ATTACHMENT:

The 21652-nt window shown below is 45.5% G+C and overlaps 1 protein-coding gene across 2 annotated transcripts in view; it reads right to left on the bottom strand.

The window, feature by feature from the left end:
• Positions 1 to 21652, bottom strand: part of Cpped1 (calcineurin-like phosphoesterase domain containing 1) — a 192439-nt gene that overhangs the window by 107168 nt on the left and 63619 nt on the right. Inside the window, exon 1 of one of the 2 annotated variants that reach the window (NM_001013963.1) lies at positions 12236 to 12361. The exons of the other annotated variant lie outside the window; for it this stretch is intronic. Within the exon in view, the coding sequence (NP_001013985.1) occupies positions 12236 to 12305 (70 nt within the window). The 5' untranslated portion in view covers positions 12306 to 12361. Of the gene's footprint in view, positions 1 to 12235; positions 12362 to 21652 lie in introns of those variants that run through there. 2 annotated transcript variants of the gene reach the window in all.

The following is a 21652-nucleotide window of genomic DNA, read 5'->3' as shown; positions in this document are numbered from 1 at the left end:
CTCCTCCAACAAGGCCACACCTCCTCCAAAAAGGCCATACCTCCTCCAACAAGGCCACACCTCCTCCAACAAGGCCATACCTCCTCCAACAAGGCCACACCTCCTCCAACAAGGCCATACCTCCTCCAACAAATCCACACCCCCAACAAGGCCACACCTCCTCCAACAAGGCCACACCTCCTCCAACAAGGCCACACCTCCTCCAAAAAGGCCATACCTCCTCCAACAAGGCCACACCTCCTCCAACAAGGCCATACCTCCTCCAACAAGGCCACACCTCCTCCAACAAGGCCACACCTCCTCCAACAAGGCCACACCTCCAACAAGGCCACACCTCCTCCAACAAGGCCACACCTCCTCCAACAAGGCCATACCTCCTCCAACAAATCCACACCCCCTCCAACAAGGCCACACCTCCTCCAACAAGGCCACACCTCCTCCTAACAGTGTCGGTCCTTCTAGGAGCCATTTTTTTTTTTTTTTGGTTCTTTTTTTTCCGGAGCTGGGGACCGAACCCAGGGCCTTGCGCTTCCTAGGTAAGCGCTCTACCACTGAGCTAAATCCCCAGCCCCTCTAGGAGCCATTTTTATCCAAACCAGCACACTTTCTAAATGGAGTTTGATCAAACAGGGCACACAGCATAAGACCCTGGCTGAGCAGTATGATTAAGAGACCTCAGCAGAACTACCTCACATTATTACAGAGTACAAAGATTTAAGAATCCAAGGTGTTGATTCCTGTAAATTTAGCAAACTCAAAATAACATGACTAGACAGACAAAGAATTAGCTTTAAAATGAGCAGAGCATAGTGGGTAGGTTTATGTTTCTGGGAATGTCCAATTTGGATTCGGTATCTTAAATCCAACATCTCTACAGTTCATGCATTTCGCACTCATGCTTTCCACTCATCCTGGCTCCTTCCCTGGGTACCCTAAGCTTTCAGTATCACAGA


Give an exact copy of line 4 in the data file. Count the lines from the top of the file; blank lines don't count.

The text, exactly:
The following is a 21652-nucleotide window of genomic DNA, read 5'->3' as shown; positions in this document are numbered from 1 at the left end: